So many people these days seem to be fighting the Vietnam War all over again, and so few politicians, journalists, and pundits--and fewer and fewer academics--have any military experience at all. So I thought I'd seize the opportunity to share a few of my own impressions about what it was like to be in the Vietnam Era military. There are far more Vietnam Era Vets than there are Vietnam Vets. I'm one of the former. I never got close to combat. Never even left the States. True war heroes may be reluctant to talk about their experiences, but a bookish clerical soldier like me should be able to prattle on and on.
If you get nothing else out of it, I hope at least you come away with a feeling that people in the military are just people, in all their diversity, and not some strange subspecies of robotic sociopaths, as so many antiwar protestors seem to assume.
The thing that most disturbs me about so many of my politically active colleagues in academia is their visceral revulsion at all things military, and their tendency to demonize anyone connected with the military. It's even worse than the casual bigotry one finds on American campuses toward anyone with a marked Southern accent, or anyone who openly professes Christianity.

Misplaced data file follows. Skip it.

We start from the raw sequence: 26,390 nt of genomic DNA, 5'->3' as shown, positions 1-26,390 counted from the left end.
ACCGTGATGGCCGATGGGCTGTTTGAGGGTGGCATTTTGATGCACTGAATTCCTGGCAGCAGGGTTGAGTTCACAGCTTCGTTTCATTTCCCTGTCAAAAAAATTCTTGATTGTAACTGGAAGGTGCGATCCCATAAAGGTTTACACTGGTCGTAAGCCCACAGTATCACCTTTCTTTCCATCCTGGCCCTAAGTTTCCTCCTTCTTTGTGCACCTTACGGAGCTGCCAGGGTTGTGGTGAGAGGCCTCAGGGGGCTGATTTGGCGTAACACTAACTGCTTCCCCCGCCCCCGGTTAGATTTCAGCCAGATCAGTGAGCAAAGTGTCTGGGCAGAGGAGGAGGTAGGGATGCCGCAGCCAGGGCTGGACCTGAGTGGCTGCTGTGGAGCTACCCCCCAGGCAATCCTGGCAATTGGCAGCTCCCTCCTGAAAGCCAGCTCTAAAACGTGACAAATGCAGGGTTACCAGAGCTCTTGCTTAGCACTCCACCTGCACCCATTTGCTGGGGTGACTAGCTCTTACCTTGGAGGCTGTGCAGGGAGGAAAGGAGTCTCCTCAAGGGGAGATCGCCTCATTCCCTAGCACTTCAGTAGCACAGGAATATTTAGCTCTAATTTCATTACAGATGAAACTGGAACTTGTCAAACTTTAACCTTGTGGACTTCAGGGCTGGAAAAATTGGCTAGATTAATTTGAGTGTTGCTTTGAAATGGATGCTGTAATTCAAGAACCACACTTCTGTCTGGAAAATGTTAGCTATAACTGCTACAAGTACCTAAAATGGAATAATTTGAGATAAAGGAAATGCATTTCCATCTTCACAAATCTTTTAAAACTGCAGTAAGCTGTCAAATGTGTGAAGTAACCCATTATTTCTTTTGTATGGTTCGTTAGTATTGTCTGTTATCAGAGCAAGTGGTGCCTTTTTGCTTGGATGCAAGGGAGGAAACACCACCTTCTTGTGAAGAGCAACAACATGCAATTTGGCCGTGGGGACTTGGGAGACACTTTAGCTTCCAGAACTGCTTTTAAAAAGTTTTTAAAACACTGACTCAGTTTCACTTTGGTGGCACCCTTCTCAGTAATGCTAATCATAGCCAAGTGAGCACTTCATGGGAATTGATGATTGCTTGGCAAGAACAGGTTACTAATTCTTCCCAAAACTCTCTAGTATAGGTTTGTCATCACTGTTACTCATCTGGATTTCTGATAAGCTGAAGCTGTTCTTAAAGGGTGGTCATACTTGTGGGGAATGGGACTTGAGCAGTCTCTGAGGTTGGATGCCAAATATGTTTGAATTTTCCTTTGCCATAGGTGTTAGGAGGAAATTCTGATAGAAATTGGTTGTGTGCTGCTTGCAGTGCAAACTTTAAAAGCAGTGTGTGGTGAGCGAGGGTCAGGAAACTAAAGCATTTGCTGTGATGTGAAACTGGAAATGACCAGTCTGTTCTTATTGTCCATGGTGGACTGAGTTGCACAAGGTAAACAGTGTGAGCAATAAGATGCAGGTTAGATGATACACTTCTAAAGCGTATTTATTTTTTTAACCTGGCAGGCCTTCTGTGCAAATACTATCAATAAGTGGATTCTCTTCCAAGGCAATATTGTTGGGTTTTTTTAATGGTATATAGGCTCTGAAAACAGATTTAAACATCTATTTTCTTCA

Maybe I'm overly sensitive. I was raised among expatriate Southerners in Japan, but consciously worked to erase any traces of a Southern accent, while teasing friends who kept theirs. Now my daughter teases me for the traces her finely tuned ear picks up, while I get defensive about the South. I was also raised among Christian missionaries, although I abandoned the faith during adolescence. By now I've also abandoned my old resentment toward the church.
My lofty rationale for indulging a story-telling whim, then, is to help counter one kind of antimilitary bigotry that seems so widespread among those inclined toward pacifism. Perhaps I might also help counter a bit of the promilitary mythologizing that seems so widespread among hawks.
The first installment will follow this evening.